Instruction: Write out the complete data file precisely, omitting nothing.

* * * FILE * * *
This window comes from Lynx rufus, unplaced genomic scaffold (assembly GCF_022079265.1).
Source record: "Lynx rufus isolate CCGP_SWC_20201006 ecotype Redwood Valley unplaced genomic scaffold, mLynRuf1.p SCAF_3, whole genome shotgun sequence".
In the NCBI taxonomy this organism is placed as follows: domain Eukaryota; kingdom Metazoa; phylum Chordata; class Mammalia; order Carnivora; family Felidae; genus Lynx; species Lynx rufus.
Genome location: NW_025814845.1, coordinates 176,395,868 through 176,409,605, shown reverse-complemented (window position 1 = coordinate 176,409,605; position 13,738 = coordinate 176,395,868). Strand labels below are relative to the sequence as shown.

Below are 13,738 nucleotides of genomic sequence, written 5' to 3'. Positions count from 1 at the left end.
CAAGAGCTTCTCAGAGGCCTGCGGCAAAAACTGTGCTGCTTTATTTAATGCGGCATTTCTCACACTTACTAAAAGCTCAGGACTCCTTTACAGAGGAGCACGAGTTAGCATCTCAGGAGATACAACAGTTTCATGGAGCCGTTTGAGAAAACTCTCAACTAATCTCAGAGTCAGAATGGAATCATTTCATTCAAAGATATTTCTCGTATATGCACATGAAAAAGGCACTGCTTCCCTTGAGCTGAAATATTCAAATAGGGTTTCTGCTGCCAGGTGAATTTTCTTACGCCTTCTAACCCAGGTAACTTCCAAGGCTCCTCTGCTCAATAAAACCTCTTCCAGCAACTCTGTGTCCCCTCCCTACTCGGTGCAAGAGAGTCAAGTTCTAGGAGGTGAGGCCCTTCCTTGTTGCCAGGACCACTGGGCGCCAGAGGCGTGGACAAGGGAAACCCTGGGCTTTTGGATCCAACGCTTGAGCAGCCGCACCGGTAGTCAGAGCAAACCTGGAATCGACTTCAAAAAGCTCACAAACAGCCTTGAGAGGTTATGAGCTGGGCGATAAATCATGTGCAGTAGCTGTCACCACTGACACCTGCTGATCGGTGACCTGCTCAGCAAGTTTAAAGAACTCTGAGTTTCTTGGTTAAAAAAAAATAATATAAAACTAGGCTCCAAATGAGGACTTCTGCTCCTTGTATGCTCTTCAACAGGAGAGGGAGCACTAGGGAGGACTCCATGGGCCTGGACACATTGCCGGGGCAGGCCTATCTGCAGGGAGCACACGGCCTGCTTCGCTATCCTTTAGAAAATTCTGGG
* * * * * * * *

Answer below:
This window comes from Lynx rufus, unplaced genomic scaffold (assembly GCF_022079265.1).
Source record: "Lynx rufus isolate CCGP_SWC_20201006 ecotype Redwood Valley unplaced genomic scaffold, mLynRuf1.p SCAF_3, whole genome shotgun sequence".
In the NCBI taxonomy this organism is placed as follows: domain Eukaryota; kingdom Metazoa; phylum Chordata; class Mammalia; order Carnivora; family Felidae; genus Lynx; species Lynx rufus.
Genome location: NW_025814845.1, coordinates 176,395,868 through 176,409,605, shown reverse-complemented (window position 1 = coordinate 176,409,605; position 13,738 = coordinate 176,395,868). Strand labels below are relative to the sequence as shown.

Below are 13,738 nucleotides of genomic sequence, written 5' to 3'. Positions count from 1 at the left end.
CAAGAGCTTCTCAGAGGCCTGCGGCAAAAACTGTGCTGCTTTATTTAATGCGGCATTTCTCACACTTACTAAAAGCTCAGGACTCCTTTACAGAGGAGCACGAGTTAGCATCTCAGGAGATACAACAGTTTCATGGAGCCGTTTGAGAAAACTCTCAACTAATCTCAGAGTCAGAATGGAATCATTTCATTCAAAGATATTTCTCGTATATGCACATGAAAAAGGCACTGCTTCCCTTGAGCTGAAATATTCAAATAGGGTTTCTGCTGCCAGGTGAATTTTCTTACGCCTTCTAACCCAGGTAACTTCCAAGGCTCCTCTGCTCAATAAAACCTCTTCCAGCAACTCTGTGTCCCCTCCCTACTCGGTGCAAGAGAGTCAAGTTCTAGGAGGTGAGGCCCTTCCTTGTTGCCAGGACCACTGGGCGCCAGAGGCGTGGACAAGGGAAACCCTGGGCTTTTGGATCCAACGCTTGAGCAGCCGCACCGGTAGTCAGAGCAAACCTGGAATCGACTTCAAAAAGCTCACAAACAGCCTTGAGAGGTTATGAGCTGGGCGATAAATCATGTGCAGTAGCTGTCACCACTGACACCTGCTGATCGGTGACCTGCTCAGCAAGTTTAAAGAACTCTGAGTTTCTTGGTTAAAAAAAAATAATATAAAACTAGGCTCCAAATGAGGACTTCTGCTCCTTGTATGCTCTTCAACAGGAGAGGGAGCACTAGGGAGGACTCCATGGGCCTGGACACATTGCCGGGGCAGGCCTATCTGCAGGGAGCACACGGCCTGCTTCGCTATCCTTTAGAAAATTCTGGG